Omaha Street Names


   

 

      

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OGDEN  ST.
Named for W. B. Ogden of Illinois, first president of the Union Pacific Railroad.
ORCHARD  AVE.

Samuel Orchard was appointed by Congress to be the first surveyor of customs for the new Omaha Port of Delivery in 1870. Having opened the Orchard and Bean carpet store, he expanded into furniture sales and built a five-story building at 15th and Farnam. He added to his fortune by investing in the Union Stockyards Company.

ORVILLE PLZ.
Orville plaza, located near Eppley Air Field, is named for Orville Wright of the airplane inventor brothers.
PADDOCK  RD.

Algerson Sidney Paddock became secretary of the Nebraska Territory in 1861, and twice served the state as a  U.S. Senator. While a Senator he championed the establishment of the Military District of Nebraska, which resulted in the Department of the Platte with its headquarters in Omaha. The first appropriations for river development at Omaha are attributed to Paddock. In his business career he was a large investor and director of the Omaha Street Railway.

PARK  WILD  AVE.
Park Wild Avenue derives its names from the claim staked off by Alfred D. Jones before Omaha was surveyed, which he named “Park Wilde.”
PATRICK  AVE.
J.N.H. Patrick was an early Omaha pioneer and the father of R.W. Patrick, a municipal court judge, and of daughter Eliza who married Joseph Barker, Jr. Family farmland covered the Dundee and 24th and Lake areas. Like several other early settlers, in his home was a private art collection of over twenty fine paintings, displayed in the central hall, drawing room, dining room, breakfast room, and library. He also had sculptures of bronze and marble.
PAXTON  BLVD.
From humble beginnings William A. Paxton constructed a multi-faceted career that earned him a fortune and a reputation as a man with a “big purse, but a bigger heart,” and as the “real founder of South Omaha.” He went from livery foreman to beef mogul, later expanding into banking, investing and organizing the Union Stockyards Company. He co-founded the Paxton & Gallagher Wholesale Grocery Business and became a co-owner of the Paxton & Vierling Iron Works. Along the way he found time to serve in the Nebraska Legislature. The prestigious Paxton Hotel became the hotel of preference for wealthy visiting cattlemen.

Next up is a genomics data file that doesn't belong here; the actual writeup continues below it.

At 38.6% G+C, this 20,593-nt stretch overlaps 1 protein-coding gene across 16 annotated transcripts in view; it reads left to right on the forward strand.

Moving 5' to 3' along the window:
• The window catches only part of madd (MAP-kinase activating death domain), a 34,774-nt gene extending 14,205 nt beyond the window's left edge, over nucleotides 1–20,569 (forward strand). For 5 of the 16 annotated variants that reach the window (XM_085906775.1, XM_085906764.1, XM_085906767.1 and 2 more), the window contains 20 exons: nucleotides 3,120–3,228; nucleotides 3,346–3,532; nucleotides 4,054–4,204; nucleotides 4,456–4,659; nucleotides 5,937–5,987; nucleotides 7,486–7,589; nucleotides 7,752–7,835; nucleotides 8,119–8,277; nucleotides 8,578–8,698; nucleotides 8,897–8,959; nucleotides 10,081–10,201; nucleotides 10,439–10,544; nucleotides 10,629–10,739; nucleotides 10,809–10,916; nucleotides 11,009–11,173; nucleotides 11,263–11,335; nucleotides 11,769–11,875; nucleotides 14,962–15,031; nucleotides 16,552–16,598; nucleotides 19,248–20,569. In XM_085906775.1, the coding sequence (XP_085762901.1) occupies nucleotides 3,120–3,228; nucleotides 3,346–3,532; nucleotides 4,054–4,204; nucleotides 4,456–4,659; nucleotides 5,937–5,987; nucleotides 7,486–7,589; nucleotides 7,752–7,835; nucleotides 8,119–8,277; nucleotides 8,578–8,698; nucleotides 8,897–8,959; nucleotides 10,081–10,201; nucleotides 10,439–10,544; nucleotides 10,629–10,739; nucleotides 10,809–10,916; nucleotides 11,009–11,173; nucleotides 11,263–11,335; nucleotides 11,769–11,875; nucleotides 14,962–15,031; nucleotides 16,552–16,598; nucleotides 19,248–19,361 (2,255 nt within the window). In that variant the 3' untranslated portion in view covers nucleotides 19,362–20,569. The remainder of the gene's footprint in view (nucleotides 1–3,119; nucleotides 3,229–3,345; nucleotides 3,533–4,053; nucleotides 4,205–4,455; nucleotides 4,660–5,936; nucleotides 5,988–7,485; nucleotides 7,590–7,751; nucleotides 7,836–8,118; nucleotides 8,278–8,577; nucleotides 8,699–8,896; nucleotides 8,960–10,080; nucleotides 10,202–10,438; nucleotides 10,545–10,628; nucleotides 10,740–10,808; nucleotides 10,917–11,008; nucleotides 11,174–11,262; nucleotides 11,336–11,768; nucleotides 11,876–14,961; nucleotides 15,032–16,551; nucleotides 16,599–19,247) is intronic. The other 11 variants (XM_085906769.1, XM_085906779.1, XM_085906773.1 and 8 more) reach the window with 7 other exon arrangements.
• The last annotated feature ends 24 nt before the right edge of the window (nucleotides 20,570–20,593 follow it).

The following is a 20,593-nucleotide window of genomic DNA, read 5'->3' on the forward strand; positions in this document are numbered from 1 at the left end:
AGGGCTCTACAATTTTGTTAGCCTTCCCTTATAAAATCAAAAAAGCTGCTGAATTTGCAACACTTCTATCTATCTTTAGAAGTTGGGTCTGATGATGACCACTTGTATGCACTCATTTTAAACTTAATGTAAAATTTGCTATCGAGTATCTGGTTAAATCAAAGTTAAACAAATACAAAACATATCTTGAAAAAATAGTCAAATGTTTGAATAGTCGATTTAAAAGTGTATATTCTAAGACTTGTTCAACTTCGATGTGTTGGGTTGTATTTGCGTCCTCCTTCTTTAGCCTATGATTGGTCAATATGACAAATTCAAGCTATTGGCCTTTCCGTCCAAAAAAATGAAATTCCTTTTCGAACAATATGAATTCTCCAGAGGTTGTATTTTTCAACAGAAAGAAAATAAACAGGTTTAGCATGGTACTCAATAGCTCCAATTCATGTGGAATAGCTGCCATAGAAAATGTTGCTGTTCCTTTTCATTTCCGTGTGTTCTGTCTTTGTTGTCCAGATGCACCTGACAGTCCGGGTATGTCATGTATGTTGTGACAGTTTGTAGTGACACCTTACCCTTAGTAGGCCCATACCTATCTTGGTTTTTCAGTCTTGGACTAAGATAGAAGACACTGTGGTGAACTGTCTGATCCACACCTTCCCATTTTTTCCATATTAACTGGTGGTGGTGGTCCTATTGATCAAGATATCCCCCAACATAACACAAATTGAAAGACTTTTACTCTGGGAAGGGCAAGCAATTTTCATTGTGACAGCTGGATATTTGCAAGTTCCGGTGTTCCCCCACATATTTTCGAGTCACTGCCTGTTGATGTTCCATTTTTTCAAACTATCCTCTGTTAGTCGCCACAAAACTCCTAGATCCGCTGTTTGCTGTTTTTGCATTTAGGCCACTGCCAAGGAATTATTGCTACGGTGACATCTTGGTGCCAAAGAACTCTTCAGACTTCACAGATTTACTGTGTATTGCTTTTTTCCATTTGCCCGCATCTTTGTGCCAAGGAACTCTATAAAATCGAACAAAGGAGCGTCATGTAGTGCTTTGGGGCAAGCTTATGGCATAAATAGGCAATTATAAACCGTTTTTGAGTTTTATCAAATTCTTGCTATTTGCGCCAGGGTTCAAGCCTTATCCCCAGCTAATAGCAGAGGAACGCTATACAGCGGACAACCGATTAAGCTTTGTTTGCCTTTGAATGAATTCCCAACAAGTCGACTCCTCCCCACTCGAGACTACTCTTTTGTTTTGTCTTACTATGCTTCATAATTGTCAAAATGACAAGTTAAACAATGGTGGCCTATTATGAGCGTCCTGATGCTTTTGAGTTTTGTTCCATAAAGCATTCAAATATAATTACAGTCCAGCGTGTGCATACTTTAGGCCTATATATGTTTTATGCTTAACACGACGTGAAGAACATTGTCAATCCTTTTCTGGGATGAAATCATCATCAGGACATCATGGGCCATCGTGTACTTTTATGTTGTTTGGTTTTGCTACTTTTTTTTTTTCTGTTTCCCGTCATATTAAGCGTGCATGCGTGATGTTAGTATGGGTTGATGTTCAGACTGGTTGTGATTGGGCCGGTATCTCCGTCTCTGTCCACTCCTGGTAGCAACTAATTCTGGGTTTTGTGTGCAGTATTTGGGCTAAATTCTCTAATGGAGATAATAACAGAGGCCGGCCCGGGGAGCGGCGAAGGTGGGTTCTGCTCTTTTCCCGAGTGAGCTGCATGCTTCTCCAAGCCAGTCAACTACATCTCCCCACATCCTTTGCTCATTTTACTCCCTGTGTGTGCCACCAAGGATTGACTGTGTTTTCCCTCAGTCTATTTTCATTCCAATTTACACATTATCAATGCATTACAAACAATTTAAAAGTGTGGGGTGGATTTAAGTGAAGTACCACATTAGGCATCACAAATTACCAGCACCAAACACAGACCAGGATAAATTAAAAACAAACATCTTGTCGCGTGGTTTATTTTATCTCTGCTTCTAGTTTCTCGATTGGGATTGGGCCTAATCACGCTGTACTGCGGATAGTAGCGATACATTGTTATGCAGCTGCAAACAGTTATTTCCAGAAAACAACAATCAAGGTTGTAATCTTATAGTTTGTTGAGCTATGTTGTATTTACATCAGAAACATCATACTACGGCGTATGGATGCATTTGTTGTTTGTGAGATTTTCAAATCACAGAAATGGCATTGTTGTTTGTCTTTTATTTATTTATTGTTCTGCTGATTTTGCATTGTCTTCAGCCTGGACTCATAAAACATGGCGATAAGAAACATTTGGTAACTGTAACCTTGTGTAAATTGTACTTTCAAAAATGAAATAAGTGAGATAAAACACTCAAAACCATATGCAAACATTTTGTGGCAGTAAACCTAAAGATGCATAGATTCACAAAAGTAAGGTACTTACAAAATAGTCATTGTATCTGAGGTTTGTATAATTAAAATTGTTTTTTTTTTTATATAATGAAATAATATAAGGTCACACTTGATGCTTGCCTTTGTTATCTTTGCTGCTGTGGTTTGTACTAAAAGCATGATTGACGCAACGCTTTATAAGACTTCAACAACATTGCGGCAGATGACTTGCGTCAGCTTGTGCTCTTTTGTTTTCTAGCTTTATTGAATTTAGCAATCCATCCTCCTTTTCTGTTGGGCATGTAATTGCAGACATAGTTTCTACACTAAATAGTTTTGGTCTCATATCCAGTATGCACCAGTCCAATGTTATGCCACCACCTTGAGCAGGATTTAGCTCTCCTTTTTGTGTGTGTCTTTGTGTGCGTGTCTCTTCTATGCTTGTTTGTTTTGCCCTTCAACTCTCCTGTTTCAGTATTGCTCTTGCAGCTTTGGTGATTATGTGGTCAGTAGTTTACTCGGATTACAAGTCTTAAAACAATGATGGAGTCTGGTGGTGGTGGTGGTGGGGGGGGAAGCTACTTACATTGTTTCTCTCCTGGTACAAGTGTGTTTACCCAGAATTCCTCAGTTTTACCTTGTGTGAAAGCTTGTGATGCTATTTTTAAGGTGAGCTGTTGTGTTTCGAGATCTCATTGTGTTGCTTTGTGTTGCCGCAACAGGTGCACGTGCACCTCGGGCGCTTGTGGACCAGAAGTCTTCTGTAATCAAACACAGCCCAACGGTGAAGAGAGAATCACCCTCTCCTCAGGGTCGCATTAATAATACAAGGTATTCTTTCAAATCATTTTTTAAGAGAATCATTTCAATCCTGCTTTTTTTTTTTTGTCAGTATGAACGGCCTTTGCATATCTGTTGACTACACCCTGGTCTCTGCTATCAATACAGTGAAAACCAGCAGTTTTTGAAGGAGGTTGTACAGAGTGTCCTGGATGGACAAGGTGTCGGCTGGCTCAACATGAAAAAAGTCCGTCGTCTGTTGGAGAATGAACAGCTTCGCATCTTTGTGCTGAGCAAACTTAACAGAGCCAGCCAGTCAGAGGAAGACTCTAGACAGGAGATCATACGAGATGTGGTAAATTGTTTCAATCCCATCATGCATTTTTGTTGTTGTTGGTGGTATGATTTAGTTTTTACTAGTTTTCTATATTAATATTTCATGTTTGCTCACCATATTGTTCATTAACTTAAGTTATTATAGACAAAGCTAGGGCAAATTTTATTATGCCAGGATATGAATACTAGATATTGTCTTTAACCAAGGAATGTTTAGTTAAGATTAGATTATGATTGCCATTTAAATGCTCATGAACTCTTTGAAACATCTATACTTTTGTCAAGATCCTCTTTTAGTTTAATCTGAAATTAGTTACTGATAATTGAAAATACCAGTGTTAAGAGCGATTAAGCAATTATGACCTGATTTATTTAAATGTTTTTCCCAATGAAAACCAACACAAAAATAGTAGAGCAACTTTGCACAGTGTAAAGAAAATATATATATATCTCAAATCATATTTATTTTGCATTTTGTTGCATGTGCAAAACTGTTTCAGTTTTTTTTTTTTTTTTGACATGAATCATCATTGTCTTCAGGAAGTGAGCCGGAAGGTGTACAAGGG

JOHN  J.  PERSHING  DR.
Named for General John J. Pershing, who taught military tactics at the University of Nebraska in the early 1890s. After graduating from West Point, he rose to the highest rank in the U.S. Military, General of the Armies of the United States. “Black Jack” was commander of the American Expeditionary Force in Europe during World War I.
POPPLETON  AVE.
Andrew Jackson Poppleton arrived as a young attorney in Omaha in October 1854 and became a principal figure in the city’s public life. As a member of the first territorial legislature, he was in the midst of the struggle over where the territorial capital would be located. He served three times as Mayor of Omaha. As a defense attorney he lost the first legal execution trial in the Nebraska Territory, but successfully defended Standing Bear in the Chief’s 1879 trial. He argued cases before the U.S. Supreme Court, and for many years was an attorney for the Union Pacific Railroad.
PRATT  ST.
Augustus Pratt was a member of the first Board of Park Commissioners and a member of the Board of Education. 

                                                                                                                                           

 

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